Hypocrisy of nations
Reports of Iranian warships maneuvering close to American shores made me think of mice striking fear into elephants.
Of course, Americans don't like the idea of other nations' war ships operating near our population, but what about the many times our war ships have struck terror into people half a world away?
For instance, what about the U.S. Sixth Fleet shelling Lebanon with the largest guns afloat -- highly inaccurate guns that killed civilians -- in an undeclared act of war when Ronald Reagan was president?
I'm not sure if the United States qualifies as the "greatest" nation on earth, as our hawkish politicians constantly allege, but we certainly seem to be in the running for the most hypocritical.
MIKE BURCH, Nashville
Let humans issue warnings
Gosh. It snowed last night. Almost half an inch; all gone today.
But yesterday I got no less than one dozen "emergency weather alerts" on my phone courtesy of Google and even got an automated phone call from a Catoosa County Emergency Management phone-bot. All meant to warn me, I suppose, that some sort of wintry doomsday was just hours away. "Wolf! Wolf!"
I sorely miss those days when "listen to Luther" was all you needed to know, and when panic-stricken weather warnings, such as they were, came from real human beings who had made intelligent evaluations. We need to get that back.
Automated applications of unseeing technology will just make it more likely that a real warning will be ignored, not heeded.
MIKE ROBINSON, Chickamauga, Ga.
Look south for snowfall
It is amazing that an all-day storm of any kind could surprise our professional weathermen.
After listening to one of the more popular predictors talking as a "DJ for an hour" on WUTC recently, I think I understand. He talked about all the hours he spends in front of radar screens and studying computer models.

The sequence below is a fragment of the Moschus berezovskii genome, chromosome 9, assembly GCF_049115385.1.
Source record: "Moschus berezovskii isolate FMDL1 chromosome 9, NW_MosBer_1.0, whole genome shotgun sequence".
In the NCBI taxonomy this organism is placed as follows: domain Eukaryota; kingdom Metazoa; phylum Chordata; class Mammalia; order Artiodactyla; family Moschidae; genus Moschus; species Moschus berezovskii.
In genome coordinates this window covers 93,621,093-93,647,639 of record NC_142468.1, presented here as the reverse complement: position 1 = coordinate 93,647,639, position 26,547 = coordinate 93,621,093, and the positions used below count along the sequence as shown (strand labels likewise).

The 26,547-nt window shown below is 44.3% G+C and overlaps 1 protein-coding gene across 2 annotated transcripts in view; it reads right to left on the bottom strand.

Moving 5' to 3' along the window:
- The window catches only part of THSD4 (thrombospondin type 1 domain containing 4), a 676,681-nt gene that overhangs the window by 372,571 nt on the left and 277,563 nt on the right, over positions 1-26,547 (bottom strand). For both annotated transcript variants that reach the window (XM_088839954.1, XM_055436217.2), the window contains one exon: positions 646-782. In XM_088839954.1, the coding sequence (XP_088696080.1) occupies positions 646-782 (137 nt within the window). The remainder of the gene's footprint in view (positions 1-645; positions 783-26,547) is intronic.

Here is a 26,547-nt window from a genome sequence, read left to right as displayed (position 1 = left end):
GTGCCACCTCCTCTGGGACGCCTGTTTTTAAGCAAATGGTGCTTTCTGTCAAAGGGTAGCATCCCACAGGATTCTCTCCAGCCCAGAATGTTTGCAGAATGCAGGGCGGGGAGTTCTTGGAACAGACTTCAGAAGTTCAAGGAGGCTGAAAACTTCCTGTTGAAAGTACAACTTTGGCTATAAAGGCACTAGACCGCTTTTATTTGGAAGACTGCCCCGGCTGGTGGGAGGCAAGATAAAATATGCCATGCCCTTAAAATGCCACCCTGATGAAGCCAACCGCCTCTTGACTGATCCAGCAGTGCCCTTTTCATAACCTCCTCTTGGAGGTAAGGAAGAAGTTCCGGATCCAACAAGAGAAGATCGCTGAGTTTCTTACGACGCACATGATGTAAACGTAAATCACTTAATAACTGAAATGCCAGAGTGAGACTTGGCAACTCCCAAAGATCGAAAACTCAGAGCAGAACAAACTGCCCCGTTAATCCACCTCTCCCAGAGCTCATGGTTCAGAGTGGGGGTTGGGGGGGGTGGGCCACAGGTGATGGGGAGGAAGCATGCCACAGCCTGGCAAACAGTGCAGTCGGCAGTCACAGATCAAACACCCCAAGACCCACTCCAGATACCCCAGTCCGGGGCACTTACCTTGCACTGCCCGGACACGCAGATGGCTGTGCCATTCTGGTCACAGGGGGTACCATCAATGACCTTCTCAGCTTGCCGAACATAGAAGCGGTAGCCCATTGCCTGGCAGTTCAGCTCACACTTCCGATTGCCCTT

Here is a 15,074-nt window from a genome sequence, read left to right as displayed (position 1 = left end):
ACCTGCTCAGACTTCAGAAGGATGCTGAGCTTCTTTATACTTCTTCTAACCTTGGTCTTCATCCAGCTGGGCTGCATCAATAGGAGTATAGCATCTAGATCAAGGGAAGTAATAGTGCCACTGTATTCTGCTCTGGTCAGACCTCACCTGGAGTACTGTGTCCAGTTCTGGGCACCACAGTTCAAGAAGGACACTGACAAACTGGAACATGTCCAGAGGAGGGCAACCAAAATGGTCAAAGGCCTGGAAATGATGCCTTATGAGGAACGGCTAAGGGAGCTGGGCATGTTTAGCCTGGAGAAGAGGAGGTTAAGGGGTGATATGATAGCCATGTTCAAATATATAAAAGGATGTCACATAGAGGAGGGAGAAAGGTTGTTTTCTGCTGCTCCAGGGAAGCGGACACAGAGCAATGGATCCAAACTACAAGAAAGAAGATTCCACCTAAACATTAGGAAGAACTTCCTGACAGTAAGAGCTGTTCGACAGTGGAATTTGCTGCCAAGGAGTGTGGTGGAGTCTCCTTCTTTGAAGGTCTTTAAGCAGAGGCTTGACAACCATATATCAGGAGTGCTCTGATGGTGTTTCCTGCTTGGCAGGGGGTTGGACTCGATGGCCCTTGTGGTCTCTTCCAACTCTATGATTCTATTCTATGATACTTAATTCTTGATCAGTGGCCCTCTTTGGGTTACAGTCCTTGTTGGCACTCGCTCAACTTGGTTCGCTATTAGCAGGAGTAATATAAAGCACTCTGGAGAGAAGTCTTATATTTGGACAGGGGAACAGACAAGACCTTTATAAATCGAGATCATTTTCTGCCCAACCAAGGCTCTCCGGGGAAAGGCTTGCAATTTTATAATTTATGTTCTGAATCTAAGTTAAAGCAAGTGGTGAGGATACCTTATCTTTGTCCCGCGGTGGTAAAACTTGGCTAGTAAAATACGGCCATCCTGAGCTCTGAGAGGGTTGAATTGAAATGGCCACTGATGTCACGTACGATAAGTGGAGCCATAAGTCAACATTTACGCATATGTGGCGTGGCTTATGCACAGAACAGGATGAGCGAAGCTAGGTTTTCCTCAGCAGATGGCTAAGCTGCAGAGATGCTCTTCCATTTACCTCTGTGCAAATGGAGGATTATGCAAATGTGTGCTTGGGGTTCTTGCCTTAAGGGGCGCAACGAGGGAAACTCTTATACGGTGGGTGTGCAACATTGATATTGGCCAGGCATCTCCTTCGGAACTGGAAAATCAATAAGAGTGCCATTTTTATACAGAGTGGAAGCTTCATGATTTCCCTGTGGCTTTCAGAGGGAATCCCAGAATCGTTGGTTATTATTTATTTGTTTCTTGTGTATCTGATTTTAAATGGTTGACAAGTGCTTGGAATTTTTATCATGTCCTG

I have one piece of advice that has served me well since I moved here in 1976. Check in with Birmingham.
If it doesn't snow in Birmingham, it is not going to snow in Chattanooga.
And pay attention to this, guys; if it does snow in Birmingham, it will snow in Chattanooga. Ergo, you will have three to four hours not to be surprised.
Don't mess with nature
Some time ago, I saw an article in your paper about the tons of antibiotics being fed to chickens.
I shudder to think about the huge amounts being fed by the pork and beef industry. Add to that the growth hormones that the animals consume, and it is enough to make one become a vegetarian.
The genetically engineered grains are also troubling. No one knows the ramifications that might ensue. A man up north grew a salmon three times the size of a regular fish.
No thanks! All this is done to increase yield and therefore make more money.
While I'm just an old country boy, this much I know: When you mess around with mother nature, you have to deal with the consequences.
GEORGE THOMPSON, Blairsville, Ga.
Please protect children first